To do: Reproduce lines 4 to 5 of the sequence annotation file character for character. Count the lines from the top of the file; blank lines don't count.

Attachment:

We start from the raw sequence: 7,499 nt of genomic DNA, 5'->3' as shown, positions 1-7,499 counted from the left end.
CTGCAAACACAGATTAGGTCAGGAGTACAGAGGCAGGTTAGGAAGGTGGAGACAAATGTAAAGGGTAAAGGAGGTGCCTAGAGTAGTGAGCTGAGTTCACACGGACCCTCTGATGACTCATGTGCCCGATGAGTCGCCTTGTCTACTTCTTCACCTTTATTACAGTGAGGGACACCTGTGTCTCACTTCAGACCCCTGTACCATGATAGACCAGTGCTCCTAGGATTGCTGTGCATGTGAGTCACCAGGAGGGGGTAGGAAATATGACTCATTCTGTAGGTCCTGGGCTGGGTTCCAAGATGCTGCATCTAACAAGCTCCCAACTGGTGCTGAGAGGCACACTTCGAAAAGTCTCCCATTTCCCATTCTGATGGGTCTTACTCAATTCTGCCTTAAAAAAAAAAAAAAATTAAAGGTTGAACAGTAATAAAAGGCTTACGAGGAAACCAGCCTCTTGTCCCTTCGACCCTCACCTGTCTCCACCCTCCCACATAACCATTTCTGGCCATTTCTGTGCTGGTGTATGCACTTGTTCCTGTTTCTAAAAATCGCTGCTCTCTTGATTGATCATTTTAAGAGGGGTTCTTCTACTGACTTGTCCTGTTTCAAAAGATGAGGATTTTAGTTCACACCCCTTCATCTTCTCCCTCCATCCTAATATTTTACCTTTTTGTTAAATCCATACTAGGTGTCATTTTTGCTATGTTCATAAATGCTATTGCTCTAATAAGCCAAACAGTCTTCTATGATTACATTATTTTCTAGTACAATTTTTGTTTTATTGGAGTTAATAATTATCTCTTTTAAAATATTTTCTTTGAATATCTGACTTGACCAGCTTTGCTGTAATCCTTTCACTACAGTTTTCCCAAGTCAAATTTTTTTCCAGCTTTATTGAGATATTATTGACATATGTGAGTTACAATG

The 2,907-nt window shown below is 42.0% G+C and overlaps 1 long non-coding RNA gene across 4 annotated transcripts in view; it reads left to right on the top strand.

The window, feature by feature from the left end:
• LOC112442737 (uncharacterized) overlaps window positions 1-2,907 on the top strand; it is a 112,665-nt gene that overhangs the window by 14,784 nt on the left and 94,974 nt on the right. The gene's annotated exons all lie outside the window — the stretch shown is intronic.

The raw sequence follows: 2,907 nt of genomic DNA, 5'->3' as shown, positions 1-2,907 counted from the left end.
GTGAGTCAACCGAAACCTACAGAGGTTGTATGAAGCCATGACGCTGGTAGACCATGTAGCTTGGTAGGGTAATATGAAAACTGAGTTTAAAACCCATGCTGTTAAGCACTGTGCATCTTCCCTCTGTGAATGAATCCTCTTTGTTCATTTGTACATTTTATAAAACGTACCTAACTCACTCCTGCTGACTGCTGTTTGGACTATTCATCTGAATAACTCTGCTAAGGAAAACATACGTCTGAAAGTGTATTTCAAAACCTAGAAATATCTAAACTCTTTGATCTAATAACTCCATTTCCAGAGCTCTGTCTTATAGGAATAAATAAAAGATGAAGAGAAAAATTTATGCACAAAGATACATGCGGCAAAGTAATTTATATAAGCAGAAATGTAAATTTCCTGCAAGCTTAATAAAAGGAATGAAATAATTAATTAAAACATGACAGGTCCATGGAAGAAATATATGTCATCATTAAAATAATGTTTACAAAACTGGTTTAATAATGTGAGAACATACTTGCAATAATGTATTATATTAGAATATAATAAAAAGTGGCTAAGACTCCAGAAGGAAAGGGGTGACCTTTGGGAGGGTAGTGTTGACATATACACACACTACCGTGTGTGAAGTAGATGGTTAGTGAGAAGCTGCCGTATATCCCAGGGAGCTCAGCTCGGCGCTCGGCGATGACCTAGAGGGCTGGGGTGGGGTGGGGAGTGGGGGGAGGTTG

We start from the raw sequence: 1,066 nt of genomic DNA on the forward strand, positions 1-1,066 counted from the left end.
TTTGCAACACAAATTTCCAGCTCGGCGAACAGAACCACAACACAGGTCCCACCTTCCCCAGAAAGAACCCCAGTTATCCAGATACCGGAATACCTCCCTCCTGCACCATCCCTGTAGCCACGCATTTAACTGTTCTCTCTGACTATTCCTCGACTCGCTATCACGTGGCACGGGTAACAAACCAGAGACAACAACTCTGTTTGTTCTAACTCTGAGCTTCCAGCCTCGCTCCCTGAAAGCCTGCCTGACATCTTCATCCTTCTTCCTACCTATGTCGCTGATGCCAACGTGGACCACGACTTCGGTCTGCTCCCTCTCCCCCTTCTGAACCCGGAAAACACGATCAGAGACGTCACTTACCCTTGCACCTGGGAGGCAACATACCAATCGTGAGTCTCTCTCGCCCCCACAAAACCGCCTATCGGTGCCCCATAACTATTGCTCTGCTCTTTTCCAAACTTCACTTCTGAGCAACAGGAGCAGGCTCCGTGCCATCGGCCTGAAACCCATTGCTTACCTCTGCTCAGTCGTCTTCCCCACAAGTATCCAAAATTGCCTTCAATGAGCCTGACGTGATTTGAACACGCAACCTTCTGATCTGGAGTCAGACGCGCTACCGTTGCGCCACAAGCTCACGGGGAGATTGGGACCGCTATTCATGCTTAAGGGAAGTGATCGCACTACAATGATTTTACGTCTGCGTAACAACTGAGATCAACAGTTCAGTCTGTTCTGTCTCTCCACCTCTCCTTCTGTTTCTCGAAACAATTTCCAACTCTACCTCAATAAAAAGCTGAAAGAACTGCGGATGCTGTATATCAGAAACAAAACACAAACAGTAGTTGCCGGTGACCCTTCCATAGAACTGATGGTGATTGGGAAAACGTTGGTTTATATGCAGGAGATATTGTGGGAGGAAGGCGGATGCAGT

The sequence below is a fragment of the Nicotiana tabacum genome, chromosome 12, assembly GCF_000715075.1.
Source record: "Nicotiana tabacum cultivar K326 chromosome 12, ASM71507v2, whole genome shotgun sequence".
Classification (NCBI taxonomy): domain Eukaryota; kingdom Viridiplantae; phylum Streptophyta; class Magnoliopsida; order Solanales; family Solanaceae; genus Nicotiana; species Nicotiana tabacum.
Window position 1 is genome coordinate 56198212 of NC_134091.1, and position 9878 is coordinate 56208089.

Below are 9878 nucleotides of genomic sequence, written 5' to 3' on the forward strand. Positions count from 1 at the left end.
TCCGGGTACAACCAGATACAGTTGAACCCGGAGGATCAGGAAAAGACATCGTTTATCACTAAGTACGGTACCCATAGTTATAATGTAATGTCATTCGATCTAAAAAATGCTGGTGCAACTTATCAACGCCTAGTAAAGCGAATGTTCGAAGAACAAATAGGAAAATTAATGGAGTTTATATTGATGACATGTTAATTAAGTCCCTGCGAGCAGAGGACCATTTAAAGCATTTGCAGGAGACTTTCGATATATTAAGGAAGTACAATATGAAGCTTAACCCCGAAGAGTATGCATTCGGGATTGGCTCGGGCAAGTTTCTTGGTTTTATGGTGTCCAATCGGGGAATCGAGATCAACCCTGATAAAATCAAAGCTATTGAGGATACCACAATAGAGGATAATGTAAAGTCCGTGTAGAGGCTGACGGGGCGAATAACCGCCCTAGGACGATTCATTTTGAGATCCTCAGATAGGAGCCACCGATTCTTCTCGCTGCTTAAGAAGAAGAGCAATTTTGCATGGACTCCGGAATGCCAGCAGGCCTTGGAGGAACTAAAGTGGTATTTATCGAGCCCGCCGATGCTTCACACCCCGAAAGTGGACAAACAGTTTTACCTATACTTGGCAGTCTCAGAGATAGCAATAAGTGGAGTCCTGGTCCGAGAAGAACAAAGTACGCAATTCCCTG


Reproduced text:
The window, feature by feature from the left end:
• LOC112442737 (uncharacterized) overlaps window positions 1-2,907 on the top strand; it is a 112,665-nt gene that overhangs the window by 14,784 nt on the left and 94,974 nt on the right. The gene's annotated exons all lie outside the window — the stretch shown is intronic.